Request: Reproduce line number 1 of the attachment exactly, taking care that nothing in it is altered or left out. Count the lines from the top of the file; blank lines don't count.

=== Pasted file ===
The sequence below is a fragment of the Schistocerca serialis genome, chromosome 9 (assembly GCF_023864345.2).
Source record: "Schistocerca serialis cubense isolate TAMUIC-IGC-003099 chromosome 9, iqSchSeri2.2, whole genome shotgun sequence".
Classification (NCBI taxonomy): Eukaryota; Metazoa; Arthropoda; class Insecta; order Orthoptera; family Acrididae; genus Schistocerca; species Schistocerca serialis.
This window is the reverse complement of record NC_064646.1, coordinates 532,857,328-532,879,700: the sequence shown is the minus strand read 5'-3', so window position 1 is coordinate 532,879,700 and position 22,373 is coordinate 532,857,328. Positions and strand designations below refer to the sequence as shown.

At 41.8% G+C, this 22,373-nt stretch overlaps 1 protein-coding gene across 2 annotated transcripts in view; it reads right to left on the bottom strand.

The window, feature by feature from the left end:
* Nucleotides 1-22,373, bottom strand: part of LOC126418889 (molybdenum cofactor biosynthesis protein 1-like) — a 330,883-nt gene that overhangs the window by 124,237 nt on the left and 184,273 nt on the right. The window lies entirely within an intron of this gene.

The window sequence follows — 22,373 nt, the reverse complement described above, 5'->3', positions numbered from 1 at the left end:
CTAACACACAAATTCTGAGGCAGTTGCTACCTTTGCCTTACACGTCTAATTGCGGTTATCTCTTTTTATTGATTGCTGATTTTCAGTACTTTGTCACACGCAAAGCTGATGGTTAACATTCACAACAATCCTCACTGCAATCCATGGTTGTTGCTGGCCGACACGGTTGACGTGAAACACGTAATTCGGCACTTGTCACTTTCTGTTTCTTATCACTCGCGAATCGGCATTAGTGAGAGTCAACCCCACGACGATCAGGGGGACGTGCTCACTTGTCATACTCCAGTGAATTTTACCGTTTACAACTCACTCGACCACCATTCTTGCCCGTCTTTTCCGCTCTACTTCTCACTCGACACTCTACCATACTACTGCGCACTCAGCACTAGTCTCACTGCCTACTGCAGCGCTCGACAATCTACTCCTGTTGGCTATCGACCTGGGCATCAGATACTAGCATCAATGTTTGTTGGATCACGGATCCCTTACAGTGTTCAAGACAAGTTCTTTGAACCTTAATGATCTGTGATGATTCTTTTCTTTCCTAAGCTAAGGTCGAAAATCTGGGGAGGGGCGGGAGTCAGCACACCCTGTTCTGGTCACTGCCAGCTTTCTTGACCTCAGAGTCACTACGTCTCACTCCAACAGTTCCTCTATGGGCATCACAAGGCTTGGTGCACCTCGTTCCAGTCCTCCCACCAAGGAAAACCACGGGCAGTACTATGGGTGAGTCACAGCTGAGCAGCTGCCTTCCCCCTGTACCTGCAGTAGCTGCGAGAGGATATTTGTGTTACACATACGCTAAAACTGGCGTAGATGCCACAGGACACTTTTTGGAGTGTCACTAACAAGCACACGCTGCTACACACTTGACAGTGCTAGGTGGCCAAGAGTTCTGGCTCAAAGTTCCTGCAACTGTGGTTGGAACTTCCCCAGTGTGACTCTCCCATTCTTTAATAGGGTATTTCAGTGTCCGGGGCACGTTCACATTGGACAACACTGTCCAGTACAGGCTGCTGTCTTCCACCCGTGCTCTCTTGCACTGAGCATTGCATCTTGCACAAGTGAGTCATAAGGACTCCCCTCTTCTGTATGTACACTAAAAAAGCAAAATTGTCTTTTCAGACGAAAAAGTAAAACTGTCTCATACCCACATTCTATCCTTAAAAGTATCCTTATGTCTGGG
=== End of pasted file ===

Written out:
The sequence below is a fragment of the Schistocerca serialis genome, chromosome 9 (assembly GCF_023864345.2).